Severe Risk For Tuesday ... My Thoughts Inside!
The Storm Prediction Center has a slight risk for part of our area on Tuesday and I wanted to discuss this. We will talk about the area they have in their risk and my thoughts on the risk in this blog. Let's dive in.
SPC Severe Weather Risk For Tuesday
The Storm Prediction Center placed the northeast sliver of our area in a slight risk for Tuesday. Here is the location they are watching.
SPC Categorical Risk Of Severe Weather On Tuesday
Notice only a small fraction of our northeast counties are included in this slight risk.
SPC Probabilistic Severe Weather Risk Tuesday
Notice SPC has a 15% chance of severe weather over their slight risk area with a 5% chance to around Louisville.
Severe Weather Discussion
As we dive into the severe weather discussion for Tuesday, let me start by reminding you of the severe weather ingredients I look for when analyzing a severe weather threat.
This is kind of a unique discussion today because the forcing is not strong, not good, and actually fairly weak. The lift will have to come from the "left exit" of a jetstream in the mid levels moving up from the south. While jet lift can be significant at times, this is no 130 knot jetstream so forcing doesn't look good at all.
Wind Energy / Shear
This is the area that Tuesday is very rich. Not only is the wind energy supportive of severe weather, but it contains some "directional" wind shear over northern KY and OH. Remember that directional wind shear is the type that support rotating storms and sometimes tornadoes. There is a value called "helicity" that can help us to identify the areas where rotating storms are possible.
Helicity Values at 5 PM Tuesday
Notice the wind energy is most supportive of rotating storms over Ohio and extreme northern KY.
Rather than going through each level, we will accept that there is no question that the wind is supportive of severe weather on Tuesday. This is directional shear and it does support rotating storms.
The instability tomorrow simply put is not strong at all. There is a very, very narrow window where there could be some small instability in our area. Notice tiny surface based instability values near 750 units in the northeast part of our area around 2 pm on Tuesday.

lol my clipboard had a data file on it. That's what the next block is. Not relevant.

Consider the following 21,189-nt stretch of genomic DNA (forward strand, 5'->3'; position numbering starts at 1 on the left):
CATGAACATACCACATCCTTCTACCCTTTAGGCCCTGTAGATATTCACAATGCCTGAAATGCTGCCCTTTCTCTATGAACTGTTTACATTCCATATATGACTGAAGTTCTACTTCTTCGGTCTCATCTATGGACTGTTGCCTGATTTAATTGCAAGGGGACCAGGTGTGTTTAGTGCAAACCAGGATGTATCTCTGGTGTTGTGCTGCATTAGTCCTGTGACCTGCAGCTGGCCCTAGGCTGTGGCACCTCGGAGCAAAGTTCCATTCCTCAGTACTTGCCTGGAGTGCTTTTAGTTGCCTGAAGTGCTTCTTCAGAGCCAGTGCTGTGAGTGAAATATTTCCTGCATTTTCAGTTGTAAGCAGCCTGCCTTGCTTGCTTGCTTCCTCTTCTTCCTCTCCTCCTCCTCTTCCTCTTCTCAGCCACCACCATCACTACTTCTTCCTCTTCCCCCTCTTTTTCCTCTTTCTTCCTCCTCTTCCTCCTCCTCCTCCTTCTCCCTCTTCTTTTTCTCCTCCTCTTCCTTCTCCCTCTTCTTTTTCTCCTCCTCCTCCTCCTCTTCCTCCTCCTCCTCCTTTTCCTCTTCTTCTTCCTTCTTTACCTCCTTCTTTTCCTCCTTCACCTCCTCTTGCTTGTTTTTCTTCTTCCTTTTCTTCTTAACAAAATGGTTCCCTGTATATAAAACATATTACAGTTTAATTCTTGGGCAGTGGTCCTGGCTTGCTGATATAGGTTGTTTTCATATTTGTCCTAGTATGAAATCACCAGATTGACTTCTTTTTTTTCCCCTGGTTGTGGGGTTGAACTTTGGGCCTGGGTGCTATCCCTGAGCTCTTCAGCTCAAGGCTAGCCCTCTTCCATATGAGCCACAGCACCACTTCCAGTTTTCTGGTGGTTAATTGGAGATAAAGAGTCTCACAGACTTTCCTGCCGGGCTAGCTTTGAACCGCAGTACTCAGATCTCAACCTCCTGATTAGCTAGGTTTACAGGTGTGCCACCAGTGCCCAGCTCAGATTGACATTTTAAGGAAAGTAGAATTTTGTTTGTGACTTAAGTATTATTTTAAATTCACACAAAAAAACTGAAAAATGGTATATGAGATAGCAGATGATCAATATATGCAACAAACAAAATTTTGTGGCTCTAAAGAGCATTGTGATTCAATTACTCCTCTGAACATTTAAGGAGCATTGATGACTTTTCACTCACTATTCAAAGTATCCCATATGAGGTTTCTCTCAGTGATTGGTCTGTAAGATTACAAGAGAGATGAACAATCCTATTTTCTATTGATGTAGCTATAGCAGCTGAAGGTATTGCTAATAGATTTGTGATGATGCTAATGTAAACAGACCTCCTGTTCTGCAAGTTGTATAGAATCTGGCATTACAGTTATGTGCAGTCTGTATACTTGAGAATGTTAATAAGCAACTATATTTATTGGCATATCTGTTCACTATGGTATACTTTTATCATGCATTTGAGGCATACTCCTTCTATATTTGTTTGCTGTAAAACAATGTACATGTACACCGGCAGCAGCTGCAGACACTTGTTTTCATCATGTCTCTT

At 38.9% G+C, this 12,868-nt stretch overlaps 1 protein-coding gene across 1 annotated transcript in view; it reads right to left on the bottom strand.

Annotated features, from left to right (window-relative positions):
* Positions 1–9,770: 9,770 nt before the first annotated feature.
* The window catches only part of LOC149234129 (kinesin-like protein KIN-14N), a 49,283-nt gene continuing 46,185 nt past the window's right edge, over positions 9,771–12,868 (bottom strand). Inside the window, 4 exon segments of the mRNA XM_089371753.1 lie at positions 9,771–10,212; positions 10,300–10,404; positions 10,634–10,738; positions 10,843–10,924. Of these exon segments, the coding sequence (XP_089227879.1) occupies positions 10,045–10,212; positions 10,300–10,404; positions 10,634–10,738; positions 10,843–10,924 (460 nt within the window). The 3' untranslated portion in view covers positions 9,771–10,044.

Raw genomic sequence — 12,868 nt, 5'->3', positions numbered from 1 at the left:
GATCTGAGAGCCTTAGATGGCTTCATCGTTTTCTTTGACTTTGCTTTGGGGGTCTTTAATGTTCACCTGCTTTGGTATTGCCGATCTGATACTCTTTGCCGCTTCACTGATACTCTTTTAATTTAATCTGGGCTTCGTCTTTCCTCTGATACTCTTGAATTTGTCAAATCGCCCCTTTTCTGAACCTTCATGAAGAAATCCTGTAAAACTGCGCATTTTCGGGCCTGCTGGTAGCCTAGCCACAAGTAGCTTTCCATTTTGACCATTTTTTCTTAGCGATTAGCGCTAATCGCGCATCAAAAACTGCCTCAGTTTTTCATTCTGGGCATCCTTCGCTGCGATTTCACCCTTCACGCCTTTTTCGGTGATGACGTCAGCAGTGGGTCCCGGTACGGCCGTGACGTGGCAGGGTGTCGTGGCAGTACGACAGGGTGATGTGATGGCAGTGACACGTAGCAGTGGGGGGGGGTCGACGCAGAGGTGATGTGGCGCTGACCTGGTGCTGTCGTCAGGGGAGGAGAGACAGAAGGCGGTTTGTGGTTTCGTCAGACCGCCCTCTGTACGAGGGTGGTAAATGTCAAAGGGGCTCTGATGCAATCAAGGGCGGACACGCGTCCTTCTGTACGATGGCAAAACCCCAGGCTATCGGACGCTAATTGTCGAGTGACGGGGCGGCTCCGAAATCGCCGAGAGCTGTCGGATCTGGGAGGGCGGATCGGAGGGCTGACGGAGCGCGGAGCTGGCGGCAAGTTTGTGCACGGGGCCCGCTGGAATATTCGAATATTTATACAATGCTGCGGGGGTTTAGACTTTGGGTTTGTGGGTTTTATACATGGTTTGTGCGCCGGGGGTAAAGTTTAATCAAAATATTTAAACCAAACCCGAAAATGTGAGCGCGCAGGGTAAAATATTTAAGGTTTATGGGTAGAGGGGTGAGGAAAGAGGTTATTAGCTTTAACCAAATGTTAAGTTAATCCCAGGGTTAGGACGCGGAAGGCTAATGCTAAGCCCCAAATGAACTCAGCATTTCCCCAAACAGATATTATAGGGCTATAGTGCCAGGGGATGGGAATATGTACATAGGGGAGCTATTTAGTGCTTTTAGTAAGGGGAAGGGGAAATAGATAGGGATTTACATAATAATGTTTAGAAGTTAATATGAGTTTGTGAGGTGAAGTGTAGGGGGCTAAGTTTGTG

My Thoughts On Tuesday's Severe Weather Threat
First off, Tuesday is a very difficult forecast. The complexities come from the narrow window of instability, the marginal forcing from a mid level jet, and highly supportive wind energy. In these situations where forcing is very weak, there is no guarantee you will get storms and if they do form they can be very weak. The profile of the atmosphere seems to suggest the storms won't be able to penetrate deep into the atmosphere. Looking at AdvanceTrak and the HIRES NAM at 2 PM show very shallow showers that may not even classify as t-storms.
NAM Precip at 2 PM
Notice the small area of rain/t-storms mainly over northern KY.
NAM Precip at 5 PM
Notice the small area of rain/t-storms has now moved over Ohio by this time.
The location SPC is identifying clearly near an exact copy of the "helicity" values on Tuesday. They are placing the slight risk right over the area where the rotational wind energy is located. With that said, it is clear that Ohio has the best threat of isolated tornadoes and our northeast counties are truly on the extreme fringe of this area. I cannot fault the SPC location and to be honest, I would probably place the slight over the exact same area. Our counties don't have quite the same instability as Ohio and the rotation energy is lower, so to me damaging winds would be the main threat for the extreme northeast part of our area. I think it is something we need to watch, but I don't see a tornado outbreak from this setup in our area.
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